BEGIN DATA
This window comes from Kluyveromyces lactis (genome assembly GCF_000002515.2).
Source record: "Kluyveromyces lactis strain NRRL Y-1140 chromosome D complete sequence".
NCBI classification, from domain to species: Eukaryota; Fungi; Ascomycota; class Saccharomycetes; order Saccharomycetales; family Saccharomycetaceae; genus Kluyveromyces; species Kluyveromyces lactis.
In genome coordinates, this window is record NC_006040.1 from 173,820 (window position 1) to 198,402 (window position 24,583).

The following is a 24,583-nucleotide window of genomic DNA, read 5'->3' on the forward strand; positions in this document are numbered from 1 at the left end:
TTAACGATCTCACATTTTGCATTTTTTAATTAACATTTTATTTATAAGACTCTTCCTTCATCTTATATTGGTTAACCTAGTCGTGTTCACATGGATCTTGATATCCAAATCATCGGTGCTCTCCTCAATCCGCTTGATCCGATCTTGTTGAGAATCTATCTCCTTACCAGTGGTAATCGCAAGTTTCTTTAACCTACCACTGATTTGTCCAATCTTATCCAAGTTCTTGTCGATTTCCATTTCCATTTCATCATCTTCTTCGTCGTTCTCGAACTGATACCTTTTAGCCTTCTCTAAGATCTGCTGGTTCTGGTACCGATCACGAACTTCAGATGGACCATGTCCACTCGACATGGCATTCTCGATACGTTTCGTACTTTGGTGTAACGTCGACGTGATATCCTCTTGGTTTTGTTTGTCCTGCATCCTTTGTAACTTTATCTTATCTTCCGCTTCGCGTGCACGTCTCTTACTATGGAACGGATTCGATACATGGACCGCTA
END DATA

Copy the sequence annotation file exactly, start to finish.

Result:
This window comes from Kluyveromyces lactis (genome assembly GCF_000002515.2).
Source record: "Kluyveromyces lactis strain NRRL Y-1140 chromosome D complete sequence".
NCBI classification, from domain to species: Eukaryota; Fungi; Ascomycota; class Saccharomycetes; order Saccharomycetales; family Saccharomycetaceae; genus Kluyveromyces; species Kluyveromyces lactis.
In genome coordinates, this window is record NC_006040.1 from 173,820 (window position 1) to 198,402 (window position 24,583).

The following is a 24,583-nucleotide window of genomic DNA, read 5'->3' on the forward strand; positions in this document are numbered from 1 at the left end:
TTAACGATCTCACATTTTGCATTTTTTAATTAACATTTTATTTATAAGACTCTTCCTTCATCTTATATTGGTTAACCTAGTCGTGTTCACATGGATCTTGATATCCAAATCATCGGTGCTCTCCTCAATCCGCTTGATCCGATCTTGTTGAGAATCTATCTCCTTACCAGTGGTAATCGCAAGTTTCTTTAACCTACCACTGATTTGTCCAATCTTATCCAAGTTCTTGTCGATTTCCATTTCCATTTCATCATCTTCTTCGTCGTTCTCGAACTGATACCTTTTAGCCTTCTCTAAGATCTGCTGGTTCTGGTACCGATCACGAACTTCAGATGGACCATGTCCACTCGACATGGCATTCTCGATACGTTTCGTACTTTGGTGTAACGTCGACGTGATATCCTCTTGGTTTTGTTTGTCCTGCATCCTTTGTAACTTTATCTTATCTTCCGCTTCGCGTGCACGTCTCTTACTATGGAACGGATTCGATACATGGACCGCTA